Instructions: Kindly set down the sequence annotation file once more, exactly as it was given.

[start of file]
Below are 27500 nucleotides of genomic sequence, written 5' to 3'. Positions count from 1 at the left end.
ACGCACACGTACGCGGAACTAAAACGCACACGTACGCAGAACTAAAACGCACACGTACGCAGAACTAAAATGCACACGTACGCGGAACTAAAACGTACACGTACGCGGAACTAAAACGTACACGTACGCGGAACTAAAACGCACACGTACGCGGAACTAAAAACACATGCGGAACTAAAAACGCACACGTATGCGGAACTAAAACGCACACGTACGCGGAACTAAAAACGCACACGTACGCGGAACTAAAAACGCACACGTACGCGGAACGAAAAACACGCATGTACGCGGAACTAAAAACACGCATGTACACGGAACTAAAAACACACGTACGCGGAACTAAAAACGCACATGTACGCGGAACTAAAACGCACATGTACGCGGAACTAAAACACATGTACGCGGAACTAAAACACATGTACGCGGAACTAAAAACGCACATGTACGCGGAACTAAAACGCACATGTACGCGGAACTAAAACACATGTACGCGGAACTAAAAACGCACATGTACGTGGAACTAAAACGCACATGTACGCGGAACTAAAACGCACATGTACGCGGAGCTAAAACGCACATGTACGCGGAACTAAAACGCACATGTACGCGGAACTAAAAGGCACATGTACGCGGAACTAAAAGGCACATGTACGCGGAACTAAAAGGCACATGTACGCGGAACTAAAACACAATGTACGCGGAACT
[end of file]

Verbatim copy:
Below are 27500 nucleotides of genomic sequence, written 5' to 3'. Positions count from 1 at the left end.
ACGCACACGTACGCGGAACTAAAACGCACACGTACGCAGAACTAAAACGCACACGTACGCAGAACTAAAATGCACACGTACGCGGAACTAAAACGTACACGTACGCGGAACTAAAACGTACACGTACGCGGAACTAAAACGCACACGTACGCGGAACTAAAAACACATGCGGAACTAAAAACGCACACGTATGCGGAACTAAAACGCACACGTACGCGGAACTAAAAACGCACACGTACGCGGAACTAAAAACGCACACGTACGCGGAACGAAAAACACGCATGTACGCGGAACTAAAAACACGCATGTACACGGAACTAAAAACACACGTACGCGGAACTAAAAACGCACATGTACGCGGAACTAAAACGCACATGTACGCGGAACTAAAACACATGTACGCGGAACTAAAACACATGTACGCGGAACTAAAAACGCACATGTACGCGGAACTAAAACGCACATGTACGCGGAACTAAAACACATGTACGCGGAACTAAAAACGCACATGTACGTGGAACTAAAACGCACATGTACGCGGAACTAAAACGCACATGTACGCGGAGCTAAAACGCACATGTACGCGGAACTAAAACGCACATGTACGCGGAACTAAAAGGCACATGTACGCGGAACTAAAAGGCACATGTACGCGGAACTAAAAGGCACATGTACGCGGAACTAAAACACAATGTACGCGGAACT